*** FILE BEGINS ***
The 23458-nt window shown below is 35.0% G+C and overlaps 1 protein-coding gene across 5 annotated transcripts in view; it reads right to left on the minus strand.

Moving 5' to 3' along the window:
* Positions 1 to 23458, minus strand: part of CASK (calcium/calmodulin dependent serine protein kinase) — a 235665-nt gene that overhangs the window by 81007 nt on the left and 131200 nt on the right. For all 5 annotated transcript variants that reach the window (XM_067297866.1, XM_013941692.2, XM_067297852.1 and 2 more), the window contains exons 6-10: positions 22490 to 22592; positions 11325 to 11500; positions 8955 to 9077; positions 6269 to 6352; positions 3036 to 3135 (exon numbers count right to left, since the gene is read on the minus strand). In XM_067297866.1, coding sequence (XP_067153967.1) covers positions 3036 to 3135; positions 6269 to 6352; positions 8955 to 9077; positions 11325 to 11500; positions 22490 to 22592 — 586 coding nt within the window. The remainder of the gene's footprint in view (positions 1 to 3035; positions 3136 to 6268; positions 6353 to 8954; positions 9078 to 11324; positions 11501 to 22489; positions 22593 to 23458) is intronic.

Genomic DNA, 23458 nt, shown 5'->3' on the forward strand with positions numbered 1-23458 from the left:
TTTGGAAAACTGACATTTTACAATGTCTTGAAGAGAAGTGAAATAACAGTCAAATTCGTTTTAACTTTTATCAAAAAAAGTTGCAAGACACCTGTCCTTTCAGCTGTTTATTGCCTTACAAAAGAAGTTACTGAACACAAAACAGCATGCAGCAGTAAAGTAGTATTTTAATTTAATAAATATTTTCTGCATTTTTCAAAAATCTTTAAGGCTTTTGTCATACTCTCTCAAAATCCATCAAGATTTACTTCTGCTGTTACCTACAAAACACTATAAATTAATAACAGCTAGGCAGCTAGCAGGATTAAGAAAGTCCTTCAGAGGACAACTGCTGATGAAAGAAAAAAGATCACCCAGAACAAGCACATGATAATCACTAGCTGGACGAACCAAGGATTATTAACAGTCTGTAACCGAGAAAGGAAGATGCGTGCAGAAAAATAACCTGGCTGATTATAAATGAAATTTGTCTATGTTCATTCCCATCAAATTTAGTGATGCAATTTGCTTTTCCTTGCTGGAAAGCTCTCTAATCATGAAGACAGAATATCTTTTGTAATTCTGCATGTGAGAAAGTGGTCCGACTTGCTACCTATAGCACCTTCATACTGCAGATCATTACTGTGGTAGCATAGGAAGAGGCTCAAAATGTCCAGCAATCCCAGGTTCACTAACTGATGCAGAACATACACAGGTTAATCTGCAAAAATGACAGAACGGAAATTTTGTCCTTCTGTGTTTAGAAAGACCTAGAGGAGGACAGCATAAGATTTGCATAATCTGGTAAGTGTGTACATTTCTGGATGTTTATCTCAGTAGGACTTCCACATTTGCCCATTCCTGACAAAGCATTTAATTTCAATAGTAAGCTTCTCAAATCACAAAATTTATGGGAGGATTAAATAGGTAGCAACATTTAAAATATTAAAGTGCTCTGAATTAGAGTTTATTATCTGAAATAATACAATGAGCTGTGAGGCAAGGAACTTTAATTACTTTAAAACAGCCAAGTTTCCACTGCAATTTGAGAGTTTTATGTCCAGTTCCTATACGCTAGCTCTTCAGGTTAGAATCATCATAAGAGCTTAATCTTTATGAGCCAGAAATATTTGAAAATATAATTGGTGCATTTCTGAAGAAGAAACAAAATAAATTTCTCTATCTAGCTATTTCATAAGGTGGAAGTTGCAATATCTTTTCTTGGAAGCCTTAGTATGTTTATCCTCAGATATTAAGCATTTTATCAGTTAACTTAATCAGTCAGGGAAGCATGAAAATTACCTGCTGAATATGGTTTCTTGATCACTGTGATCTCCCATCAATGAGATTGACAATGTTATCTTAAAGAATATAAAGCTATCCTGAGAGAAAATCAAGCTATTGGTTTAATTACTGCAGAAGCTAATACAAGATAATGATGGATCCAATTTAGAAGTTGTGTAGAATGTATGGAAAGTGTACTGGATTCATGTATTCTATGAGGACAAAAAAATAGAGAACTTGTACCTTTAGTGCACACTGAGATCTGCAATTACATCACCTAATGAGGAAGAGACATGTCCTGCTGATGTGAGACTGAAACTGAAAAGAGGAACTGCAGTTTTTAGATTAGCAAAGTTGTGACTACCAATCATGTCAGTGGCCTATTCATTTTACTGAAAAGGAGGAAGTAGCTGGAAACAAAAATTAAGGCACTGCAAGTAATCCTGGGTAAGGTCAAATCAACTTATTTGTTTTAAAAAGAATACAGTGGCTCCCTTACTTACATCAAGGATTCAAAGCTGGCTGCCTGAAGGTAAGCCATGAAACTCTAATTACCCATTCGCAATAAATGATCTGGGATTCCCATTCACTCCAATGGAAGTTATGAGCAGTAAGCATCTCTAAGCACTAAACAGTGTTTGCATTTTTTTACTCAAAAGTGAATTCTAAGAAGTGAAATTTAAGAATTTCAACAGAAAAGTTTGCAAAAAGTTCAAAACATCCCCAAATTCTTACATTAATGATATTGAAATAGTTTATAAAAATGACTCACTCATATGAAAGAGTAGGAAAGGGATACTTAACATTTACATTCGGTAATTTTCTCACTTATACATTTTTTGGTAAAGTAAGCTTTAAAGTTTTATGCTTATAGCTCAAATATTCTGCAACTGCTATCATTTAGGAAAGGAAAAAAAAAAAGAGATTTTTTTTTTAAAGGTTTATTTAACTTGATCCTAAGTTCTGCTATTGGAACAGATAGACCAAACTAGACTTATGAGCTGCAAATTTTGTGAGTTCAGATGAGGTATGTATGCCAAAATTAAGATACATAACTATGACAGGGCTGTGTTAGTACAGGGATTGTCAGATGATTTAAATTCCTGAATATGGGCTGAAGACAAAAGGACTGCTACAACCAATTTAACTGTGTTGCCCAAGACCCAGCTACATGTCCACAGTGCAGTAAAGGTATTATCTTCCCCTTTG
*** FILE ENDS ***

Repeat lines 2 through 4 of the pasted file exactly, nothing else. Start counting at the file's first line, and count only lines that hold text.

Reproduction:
Moving 5' to 3' along the window:
* Positions 1 to 23458, minus strand: part of CASK (calcium/calmodulin dependent serine protein kinase) — a 235665-nt gene that overhangs the window by 81007 nt on the left and 131200 nt on the right. For all 5 annotated transcript variants that reach the window (XM_067297866.1, XM_013941692.2, XM_067297852.1 and 2 more), the window contains exons 6-10: positions 22490 to 22592; positions 11325 to 11500; positions 8955 to 9077; positions 6269 to 6352; positions 3036 to 3135 (exon numbers count right to left, since the gene is read on the minus strand). In XM_067297866.1, coding sequence (XP_067153967.1) covers positions 3036 to 3135; positions 6269 to 6352; positions 8955 to 9077; positions 11325 to 11500; positions 22490 to 22592 — 586 coding nt within the window. The remainder of the gene's footprint in view (positions 1 to 3035; positions 3136 to 6268; positions 6353 to 8954; positions 9078 to 11324; positions 11501 to 22489; positions 22593 to 23458) is intronic.

Genomic DNA, 23458 nt, shown 5'->3' on the forward strand with positions numbered 1-23458 from the left: